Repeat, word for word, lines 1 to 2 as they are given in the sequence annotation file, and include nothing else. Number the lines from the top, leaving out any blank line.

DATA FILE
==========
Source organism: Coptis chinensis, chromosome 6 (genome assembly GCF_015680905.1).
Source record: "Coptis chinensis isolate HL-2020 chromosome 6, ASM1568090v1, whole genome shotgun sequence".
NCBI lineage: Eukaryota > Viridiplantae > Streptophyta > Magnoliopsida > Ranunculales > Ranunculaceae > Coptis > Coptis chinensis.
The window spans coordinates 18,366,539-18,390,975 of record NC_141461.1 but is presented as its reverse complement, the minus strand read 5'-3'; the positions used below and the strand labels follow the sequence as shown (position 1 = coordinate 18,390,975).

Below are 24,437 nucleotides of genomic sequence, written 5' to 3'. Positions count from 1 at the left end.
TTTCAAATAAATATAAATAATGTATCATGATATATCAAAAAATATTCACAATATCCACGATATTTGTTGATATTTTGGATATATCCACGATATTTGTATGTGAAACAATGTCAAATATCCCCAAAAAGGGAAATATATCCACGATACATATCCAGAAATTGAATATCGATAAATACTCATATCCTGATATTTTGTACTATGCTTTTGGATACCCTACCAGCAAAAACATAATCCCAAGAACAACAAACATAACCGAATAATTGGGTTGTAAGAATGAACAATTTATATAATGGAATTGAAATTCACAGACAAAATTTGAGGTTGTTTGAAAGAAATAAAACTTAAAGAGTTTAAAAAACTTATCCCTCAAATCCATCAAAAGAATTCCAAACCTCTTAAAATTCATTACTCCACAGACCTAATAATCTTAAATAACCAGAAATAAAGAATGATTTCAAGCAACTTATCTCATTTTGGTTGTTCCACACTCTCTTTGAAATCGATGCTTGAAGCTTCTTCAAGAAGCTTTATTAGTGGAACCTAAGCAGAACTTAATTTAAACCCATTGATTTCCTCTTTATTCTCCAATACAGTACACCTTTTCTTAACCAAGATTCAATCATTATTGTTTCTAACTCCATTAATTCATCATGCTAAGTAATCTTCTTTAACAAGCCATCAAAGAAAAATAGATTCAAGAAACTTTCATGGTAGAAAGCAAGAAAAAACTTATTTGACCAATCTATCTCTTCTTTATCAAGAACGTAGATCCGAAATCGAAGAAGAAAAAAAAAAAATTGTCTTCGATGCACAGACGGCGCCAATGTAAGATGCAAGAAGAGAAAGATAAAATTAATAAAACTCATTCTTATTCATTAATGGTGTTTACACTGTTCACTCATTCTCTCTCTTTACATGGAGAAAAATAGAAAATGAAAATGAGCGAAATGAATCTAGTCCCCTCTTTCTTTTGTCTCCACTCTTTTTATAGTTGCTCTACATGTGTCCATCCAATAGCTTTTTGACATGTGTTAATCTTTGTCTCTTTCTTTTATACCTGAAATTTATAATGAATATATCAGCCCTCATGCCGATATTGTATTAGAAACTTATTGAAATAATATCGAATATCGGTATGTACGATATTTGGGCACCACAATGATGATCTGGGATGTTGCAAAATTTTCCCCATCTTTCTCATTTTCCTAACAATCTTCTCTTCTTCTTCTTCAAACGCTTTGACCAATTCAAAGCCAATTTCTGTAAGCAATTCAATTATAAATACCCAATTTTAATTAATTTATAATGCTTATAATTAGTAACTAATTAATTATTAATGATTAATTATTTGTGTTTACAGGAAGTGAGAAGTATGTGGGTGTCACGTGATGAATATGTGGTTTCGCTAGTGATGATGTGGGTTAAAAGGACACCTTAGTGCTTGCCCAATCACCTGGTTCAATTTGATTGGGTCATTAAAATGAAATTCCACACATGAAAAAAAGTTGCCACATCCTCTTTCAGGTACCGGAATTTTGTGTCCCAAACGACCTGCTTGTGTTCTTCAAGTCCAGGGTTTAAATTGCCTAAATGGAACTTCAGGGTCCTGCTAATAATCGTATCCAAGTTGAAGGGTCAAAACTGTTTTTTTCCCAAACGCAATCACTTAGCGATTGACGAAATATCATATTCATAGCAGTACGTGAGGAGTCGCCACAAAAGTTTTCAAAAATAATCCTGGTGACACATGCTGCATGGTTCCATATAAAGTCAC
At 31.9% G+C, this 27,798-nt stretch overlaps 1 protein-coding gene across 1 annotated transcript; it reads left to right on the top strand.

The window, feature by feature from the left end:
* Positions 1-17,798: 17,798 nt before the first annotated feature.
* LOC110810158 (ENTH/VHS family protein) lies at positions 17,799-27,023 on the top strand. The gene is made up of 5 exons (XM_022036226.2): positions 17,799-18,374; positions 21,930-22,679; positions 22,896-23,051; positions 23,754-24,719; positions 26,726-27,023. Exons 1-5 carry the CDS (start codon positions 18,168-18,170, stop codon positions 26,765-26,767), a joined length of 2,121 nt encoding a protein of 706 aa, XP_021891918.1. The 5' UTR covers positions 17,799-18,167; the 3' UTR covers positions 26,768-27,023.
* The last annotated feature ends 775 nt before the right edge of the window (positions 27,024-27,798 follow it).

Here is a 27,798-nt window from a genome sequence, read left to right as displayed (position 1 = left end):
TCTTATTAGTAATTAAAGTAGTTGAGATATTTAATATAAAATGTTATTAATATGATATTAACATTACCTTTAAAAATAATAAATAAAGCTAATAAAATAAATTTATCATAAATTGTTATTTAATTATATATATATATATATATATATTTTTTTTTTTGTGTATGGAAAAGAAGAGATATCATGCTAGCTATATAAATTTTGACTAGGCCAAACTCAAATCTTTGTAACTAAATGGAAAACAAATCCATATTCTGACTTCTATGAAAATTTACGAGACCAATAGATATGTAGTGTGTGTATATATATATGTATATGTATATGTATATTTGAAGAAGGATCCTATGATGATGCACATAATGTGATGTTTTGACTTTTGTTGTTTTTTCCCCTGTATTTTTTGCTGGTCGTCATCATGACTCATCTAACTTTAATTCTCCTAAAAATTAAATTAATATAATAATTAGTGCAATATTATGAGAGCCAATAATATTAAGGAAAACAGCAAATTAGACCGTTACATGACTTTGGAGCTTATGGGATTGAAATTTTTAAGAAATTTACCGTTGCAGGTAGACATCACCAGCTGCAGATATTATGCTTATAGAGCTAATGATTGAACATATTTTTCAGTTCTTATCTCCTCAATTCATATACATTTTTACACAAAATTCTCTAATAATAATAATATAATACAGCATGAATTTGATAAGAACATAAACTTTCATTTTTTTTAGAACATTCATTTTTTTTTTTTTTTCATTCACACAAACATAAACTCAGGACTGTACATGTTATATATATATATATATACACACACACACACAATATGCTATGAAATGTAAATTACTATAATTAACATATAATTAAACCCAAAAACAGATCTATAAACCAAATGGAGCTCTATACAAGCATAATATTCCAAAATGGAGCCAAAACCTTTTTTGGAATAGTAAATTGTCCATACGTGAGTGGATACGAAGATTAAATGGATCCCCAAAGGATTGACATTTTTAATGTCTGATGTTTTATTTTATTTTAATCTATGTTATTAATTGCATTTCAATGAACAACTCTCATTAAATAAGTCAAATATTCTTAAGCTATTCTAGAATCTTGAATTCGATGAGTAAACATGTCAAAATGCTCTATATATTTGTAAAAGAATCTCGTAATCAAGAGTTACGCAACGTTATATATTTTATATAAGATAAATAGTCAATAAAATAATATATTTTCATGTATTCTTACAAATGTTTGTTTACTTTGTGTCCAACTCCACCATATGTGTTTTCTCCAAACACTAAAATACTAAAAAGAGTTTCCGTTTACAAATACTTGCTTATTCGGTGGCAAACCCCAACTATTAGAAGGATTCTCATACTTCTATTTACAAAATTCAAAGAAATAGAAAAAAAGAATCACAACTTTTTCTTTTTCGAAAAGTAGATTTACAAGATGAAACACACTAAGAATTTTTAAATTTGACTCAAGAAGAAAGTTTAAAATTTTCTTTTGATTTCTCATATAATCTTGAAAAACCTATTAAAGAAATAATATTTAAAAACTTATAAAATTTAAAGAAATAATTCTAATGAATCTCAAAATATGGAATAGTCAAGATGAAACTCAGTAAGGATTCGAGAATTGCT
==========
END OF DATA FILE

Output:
Source organism: Coptis chinensis, chromosome 6 (genome assembly GCF_015680905.1).
Source record: "Coptis chinensis isolate HL-2020 chromosome 6, ASM1568090v1, whole genome shotgun sequence".